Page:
I'm not sure what the reader will find appealing about Aidy. For me, I wanted people to experience a world and lifestyle they wouldn't see or understand. Also I wanted to highlight Aidy's young age. Drivers embark on a very adult career as teenagers. Aidy is making some very adult decisions before he's even 21 years old, so you have someone wise and immature at the same time, which makes for an interesting character at times. I think Aidy's grandfather and his relationship with Aidy is my favorite thing about the Westlake books. I wasn't quite sure who Steve Westlake was going to be to Aidy, but during revisions, his character really came out and that's something really endearing between the two people.

Your books have been translated into many different languages, including four in German. Do you notice a difference in your book’s reception in foreign markets?

Around the world, I think people are more alike than they are unalike. People tend to like the books for the same reasons as everybody else does. I think it's interesting when you see some national lines being drawn. I think one German trade review remarked that the storyline was something uniquely American and could only happen in America and never in Germany, which I found quite interesting. I do find that an American audience is quite moralistic in some ways and if character crosses a perceived boundary then it's a black mark against that character whereas I don't see that aspect remarked upon by a British audience per se. I do like to think I write stories with a universal theme which everyone can relate to in some way.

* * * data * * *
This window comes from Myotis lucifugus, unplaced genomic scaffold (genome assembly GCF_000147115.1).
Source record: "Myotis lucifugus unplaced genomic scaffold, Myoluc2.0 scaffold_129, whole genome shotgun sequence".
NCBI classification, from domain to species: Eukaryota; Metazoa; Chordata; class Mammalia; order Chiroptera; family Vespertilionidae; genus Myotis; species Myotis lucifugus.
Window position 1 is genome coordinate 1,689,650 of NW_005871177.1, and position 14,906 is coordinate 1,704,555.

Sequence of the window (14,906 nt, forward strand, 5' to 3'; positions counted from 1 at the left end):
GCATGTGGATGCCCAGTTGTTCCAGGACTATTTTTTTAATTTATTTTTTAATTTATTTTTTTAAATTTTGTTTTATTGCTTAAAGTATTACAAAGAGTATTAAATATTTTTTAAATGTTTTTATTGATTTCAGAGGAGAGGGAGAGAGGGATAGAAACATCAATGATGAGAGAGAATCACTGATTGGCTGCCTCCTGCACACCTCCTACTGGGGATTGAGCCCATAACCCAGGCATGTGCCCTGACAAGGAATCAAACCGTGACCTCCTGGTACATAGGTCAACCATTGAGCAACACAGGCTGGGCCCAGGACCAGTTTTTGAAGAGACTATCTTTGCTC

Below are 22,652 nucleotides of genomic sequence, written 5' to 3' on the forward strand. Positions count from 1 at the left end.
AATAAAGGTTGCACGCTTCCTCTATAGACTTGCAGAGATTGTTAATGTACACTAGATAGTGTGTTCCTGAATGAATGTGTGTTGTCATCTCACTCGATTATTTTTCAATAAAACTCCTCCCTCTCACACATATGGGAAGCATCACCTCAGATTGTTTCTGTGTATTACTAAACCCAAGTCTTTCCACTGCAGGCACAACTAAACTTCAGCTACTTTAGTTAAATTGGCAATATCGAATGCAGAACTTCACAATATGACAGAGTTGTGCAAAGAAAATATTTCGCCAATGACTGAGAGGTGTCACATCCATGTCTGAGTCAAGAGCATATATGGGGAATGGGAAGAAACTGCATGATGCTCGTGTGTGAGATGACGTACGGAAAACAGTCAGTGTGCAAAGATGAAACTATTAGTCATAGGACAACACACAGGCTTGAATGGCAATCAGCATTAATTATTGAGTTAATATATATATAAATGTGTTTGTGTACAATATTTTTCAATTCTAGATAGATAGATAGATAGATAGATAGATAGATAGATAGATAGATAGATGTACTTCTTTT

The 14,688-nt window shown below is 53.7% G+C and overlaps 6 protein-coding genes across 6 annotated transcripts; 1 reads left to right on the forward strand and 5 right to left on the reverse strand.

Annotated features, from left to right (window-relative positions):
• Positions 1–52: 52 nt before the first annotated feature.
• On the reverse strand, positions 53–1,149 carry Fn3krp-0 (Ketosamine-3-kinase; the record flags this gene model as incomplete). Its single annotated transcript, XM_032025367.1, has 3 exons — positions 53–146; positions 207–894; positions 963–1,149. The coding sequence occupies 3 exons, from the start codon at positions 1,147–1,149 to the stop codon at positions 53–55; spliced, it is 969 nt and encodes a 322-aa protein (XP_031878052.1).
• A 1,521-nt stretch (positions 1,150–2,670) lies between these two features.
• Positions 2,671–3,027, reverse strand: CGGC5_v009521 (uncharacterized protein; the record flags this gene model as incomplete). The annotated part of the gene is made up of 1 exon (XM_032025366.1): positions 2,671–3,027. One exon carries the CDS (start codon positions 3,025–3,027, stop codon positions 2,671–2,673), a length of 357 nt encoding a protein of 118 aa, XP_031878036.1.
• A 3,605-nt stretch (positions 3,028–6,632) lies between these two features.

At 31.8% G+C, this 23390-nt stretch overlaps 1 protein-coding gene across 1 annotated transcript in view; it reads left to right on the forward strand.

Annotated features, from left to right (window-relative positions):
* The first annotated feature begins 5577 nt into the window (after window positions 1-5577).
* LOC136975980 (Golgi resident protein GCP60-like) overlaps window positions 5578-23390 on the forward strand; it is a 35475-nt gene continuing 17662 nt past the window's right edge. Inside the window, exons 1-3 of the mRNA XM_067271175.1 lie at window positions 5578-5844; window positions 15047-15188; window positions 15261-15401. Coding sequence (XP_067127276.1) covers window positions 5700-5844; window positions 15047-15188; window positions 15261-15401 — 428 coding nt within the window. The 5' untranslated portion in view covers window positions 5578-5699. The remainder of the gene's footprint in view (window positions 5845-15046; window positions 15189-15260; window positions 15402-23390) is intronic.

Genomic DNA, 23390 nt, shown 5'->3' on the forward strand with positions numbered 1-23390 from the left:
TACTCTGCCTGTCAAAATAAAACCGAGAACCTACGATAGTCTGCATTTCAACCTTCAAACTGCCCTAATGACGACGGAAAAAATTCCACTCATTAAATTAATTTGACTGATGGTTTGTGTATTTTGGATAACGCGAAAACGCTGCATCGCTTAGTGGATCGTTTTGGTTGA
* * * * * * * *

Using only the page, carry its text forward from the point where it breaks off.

In addition to writing, you also lead various workshops around the country. Can you tell us a little more about what your workshops offer and who would benefit from taking them?

I've written quite a few pieces for Writers Digest over the years and that's led to me presenting seminars and workshops on a variety of topics. I tend to approach writing with an engineer's mind in that I have to understand it by disassembling and reassembling the component parts of what makes a story. This tends to make my advice quite practical. So I've developed a number of workshops on all manner of topics from plotting and outlining to the nuts and bolts of suspense writing. Also my writing career isn't like most other writers. I came up through the small presses then to mainstream publishing. I turned to self-publishing after my primary publisher went bust during the financial crisis. I had two options — find a new career or start over. I developed a marketing plan, invested in advertising, re-edited the books and built a social media presence. Within nine months, I'd sold nearly 250,000 e-books and my phone started ringing. Publishers were inquiring about available rights. From there I developed a hybrid approach working with publishers as well as self-publishing titles of my own. All this has made me a very rounded writer and hopefully a savvy one too. With all the sales success over the last five or six years, people became interested in how I went about it all so I developed a workshop called the 21st Century Author, which goes into all the aspects of being a modern day writer whether you are published by a major publisher or whether you're doing it all yourself. It looks at how to build an audience and keep them while keeping an eye on the ever-changing publishing landscape.

You also write horror under the name Simon Janus. How did this pen name emerge? Do you plan to write more under this name? Have you found having two writing identities beneficial?